The victim was a 48-year-old male who had been employed with the municipal department of public works for 26 years at the time of the incident. He started with the town as a laborer and had advanced to the job title of general foreman by the time of the incident. He held a current state-issued Class 2 hoisting engineer license, which is for operating excavating equipment, from the Massachusetts Department of Public Safety.
The day of the incident, a Tuesday, the victim arrived at the department’s office/garage location at approximately 7:00 a.m. He was scheduled to work a normal 8-hour shift, when a call came in for a water line break at the end of his shift. At around 4:00 p.m., the victim and five other water department employees left the department garage to go to the location of the reported water line break.
The incident occurred in a suburban area that was mostly made up of a residential neighborhood with single family homes, municipal playing fields and a golf course (Figure 1). The roadway where the incident occurred was an asphalt roadway that primarily ran north and south. The roadway had two travel lanes, one for each direction. The travel lanes were approximately 12 feet wide each and were separated by painted solid double yellow lines. The outer edges of the lanes had painted solid white fog lines followed by a two foot wide paved shoulder and then granite curbing. The east side of the northbound travel lane had a paved sidewalk and the west side of the southbound travel lane had a grass sidewalk. Both sidewalks were about six feet wide. The posted speed limit for this street was 30 miles per hour. The roadway was relatively straight and flat in this area.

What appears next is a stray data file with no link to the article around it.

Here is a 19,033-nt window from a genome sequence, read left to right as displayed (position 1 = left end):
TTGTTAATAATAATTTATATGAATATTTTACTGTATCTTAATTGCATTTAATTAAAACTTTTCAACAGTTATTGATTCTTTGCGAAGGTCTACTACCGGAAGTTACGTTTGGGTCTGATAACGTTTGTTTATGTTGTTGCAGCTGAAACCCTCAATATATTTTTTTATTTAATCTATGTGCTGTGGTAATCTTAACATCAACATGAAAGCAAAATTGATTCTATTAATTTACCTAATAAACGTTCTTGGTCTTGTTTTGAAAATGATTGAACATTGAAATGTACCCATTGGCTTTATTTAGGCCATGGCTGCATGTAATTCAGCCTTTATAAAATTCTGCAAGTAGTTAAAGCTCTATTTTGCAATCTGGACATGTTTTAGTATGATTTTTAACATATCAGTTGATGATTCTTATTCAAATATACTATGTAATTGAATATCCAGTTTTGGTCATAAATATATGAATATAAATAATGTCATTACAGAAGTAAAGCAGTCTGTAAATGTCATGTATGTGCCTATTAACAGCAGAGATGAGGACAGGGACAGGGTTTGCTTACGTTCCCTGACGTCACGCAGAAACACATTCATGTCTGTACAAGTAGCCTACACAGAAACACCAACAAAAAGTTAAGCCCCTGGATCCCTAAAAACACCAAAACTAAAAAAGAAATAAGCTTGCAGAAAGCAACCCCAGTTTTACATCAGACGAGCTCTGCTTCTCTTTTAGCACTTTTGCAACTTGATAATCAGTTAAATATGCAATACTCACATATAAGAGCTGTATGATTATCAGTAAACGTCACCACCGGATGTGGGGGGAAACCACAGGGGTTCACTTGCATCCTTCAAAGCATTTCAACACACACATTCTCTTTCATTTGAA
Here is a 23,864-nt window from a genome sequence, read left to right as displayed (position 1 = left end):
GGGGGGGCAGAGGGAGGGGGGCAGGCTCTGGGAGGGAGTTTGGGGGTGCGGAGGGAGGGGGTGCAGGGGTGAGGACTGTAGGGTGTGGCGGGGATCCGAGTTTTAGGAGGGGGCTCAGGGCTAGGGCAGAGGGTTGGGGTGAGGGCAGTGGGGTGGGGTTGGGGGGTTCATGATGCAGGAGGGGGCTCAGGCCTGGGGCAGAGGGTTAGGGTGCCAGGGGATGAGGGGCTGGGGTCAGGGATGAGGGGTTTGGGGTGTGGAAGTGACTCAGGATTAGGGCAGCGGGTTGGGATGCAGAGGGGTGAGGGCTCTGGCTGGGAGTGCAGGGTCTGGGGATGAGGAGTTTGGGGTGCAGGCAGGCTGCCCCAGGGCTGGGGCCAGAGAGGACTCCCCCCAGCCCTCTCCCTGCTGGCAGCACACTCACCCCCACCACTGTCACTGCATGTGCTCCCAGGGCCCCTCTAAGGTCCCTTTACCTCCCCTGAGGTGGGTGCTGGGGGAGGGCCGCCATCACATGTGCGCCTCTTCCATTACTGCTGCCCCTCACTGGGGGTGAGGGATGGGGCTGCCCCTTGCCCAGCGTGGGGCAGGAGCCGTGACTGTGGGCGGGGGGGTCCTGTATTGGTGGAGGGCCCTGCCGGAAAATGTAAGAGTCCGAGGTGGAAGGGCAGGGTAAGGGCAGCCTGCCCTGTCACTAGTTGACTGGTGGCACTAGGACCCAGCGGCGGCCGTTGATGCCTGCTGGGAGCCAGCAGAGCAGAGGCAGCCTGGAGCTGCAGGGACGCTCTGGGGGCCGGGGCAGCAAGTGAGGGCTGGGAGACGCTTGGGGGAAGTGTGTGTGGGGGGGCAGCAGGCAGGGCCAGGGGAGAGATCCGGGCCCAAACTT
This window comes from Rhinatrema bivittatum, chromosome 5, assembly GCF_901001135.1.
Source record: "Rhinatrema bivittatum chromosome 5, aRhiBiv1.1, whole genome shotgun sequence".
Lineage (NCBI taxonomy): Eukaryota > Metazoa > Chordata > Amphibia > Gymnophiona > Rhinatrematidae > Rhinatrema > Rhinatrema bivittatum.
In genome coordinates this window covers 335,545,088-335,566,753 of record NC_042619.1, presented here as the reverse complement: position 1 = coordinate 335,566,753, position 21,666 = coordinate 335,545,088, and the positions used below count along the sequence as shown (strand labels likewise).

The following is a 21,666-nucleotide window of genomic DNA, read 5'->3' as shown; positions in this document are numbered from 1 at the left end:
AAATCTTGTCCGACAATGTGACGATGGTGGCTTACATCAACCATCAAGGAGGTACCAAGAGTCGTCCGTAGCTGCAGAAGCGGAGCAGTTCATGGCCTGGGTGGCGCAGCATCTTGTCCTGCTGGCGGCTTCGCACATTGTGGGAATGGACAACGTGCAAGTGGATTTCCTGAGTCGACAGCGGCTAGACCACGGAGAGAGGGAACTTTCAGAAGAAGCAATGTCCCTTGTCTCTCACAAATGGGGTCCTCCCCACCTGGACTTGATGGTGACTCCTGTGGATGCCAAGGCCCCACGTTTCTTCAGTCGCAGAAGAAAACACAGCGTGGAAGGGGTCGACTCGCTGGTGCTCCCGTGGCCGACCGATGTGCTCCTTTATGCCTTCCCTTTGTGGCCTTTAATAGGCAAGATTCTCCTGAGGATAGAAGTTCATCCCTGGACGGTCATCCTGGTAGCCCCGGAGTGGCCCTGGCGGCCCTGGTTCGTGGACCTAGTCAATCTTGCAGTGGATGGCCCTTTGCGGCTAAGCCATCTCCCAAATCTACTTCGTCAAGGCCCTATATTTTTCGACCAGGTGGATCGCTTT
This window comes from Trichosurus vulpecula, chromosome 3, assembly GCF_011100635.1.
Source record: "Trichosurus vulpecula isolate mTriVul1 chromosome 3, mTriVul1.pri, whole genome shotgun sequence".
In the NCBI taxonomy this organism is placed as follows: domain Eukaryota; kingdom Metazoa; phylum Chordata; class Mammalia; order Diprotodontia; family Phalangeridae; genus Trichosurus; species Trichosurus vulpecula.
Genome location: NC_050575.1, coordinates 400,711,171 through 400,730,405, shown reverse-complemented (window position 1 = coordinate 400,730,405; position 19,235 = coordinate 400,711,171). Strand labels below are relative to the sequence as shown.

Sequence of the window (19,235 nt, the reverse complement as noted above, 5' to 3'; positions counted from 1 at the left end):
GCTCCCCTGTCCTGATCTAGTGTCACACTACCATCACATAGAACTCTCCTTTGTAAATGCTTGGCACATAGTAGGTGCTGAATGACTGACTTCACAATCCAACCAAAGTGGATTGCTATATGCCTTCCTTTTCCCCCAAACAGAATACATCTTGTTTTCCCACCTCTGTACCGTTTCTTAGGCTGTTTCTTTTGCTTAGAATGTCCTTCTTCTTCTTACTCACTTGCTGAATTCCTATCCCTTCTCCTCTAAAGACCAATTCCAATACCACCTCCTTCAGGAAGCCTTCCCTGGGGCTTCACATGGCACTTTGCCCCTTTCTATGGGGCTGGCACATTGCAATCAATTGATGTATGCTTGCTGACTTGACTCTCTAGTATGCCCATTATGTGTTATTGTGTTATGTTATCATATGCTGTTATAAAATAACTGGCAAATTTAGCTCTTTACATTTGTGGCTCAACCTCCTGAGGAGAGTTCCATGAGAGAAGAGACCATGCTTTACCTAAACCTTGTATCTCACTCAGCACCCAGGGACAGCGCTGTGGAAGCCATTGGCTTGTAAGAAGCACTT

The incident occurred at a T-shaped intersection with a residential side street that intersected the main roadway from the east (Figure 2). The side street was asphalt, had one lane for both directions of travel and no roadway marking except at the intersection with the main roadway. At the intersection there was a painted crosswalk across the side street and a white painted stop line, but no stop sign. The area beyond the west side of the T-shaped intersection was vegetation that abutted the golf course property.